Top Philippine tourist spot Boracay closes under high security for six-month clean-up


The Philippines closed its most famous holiday island Boracay to tourists on Thursday for a six-month clean-up, which the government has imposed with a muscular show of its security forces.

Rifle-wielding police were posted at entry points to the once-pristine island that has become tainted by heavy commercialisation and overdevelopment.

Regional police head Cesar Binag said the shutdown began after midnight, with tourists barred from boarding the ferry that is the main way onto the island.

“Boracay is officially closed to tourists. We are not closing establishments but tourists cannot enter. We are implementing the instruction of the president,” Binag said.

About 600 policemen were deployed, with some performing drills including riot officers battling protesters and mock hostage taking of sunbathers – all before startled locals.

“It looks like we are at war,” said Jessica Gabay, a grocery seller, late on Wednesday. “Maybe the authorities are doing this to instil fear so people will follow the rules.”

President Rodrigo Duterte ordered the shutdown this month after calling the resort a “cesspool”, dirtied by tourism-related businesses dumping raw sewage directly into the sea.

During the closure, only residents with ID cards are allowed to board ferries to the tiny island that is home to around 40,000 people.

On Thursday morning, police began patrolling the beach to enforce a rule prohibiting swimming except in one designated area marked by buoys.

Boats are barred from sailing within 3km (1.9 miles) of the shoreline and only Boracay residents are allowed to fish there.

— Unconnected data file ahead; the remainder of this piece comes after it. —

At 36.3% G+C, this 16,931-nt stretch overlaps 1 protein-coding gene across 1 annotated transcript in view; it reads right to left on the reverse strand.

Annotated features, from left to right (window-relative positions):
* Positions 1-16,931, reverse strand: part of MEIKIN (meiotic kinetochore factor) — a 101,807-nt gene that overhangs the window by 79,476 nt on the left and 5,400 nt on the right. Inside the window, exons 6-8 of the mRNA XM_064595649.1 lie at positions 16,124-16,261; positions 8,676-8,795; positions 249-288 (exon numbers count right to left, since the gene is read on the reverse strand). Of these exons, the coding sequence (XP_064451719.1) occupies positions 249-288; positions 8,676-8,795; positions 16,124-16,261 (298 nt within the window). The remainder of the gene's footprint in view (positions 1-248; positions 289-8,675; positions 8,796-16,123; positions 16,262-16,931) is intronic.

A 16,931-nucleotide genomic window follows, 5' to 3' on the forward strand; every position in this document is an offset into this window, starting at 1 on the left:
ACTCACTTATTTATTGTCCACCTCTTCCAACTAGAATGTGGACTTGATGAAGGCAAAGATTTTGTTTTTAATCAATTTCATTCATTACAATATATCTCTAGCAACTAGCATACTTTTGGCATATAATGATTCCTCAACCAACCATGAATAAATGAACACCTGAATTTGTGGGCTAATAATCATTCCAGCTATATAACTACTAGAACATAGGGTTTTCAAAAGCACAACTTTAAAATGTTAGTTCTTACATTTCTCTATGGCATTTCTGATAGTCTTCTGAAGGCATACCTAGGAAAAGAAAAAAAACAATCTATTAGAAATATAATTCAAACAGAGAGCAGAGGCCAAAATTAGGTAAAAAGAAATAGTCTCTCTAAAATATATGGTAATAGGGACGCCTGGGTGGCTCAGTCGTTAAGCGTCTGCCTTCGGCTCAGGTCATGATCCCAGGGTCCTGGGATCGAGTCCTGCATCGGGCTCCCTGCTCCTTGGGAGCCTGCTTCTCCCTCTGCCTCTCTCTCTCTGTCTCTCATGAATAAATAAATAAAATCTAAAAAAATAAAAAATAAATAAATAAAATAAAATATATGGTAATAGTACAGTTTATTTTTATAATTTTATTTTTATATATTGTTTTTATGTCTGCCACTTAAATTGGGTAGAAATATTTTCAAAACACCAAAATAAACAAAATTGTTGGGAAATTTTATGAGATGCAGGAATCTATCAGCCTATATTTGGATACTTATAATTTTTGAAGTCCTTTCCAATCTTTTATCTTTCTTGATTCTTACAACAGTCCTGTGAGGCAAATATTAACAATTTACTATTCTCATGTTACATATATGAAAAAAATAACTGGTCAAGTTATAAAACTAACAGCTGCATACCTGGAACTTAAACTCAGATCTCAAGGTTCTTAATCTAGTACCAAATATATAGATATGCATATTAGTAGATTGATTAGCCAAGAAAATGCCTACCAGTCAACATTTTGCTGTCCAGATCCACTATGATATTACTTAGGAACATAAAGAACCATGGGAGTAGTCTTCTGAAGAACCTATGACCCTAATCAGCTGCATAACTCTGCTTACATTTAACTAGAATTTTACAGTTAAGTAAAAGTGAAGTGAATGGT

The government said the heavy security presence was intended to squelch any unrest from those unhappy with the shutdown, including some of the roughly 30,000 people employed in the island’s bustling tourist trade.

But resistance was light in the run-up to the closure, with no violent protests and most of the criticism focusing on the plight of laid off staff.

The workers have been drawn by the relatively good wages on the island that has seen the number of annual visitors roughly quadruple to 2 million since 2006.

Those tourists, a growing number of whom are Chinese and Korean, pumped roughly US$1 billion into the Philippine economy last year.

But its growth from a sleepy backpacker hideaway into a mass-tourism hub with fast food outlets on the beach has taken a toll.

Unchecked construction has eaten away at the island’s natural beauty, while slimy algae-filled waves in some areas and mountains of discarded drink bottles are problems acknowledged even by critics of the shutdown.

“I’m all for rehabilitation and preserving it but clearly this is not the way to do it,” Philippine political analyst Ashley Acedillo said.

He called the closure an “ill-thought through, unplanned and knee-jerk action” that did not take into account the economic impact on the island’s workers and business community.

The Philippines has pledged to use the closure to shore up the island’s infrastructure, bulldoze illegal structures and clean up the mess left by years of unchecked growth.

The government has billed it as a long-overdue response to a problem that is not without precedent.

Other Southeast Asian tourism destinations have also cracked down on uncontrolled tourism welcomed by locals needing income and authorities eager for development.

Thailand’s Maya Bay, made famous by the 2000 film The Beach starring Leonardo DiCaprio, will be off limits for four months from June to September, officials announced last month, in a bid to save its ravaged coral reefs.



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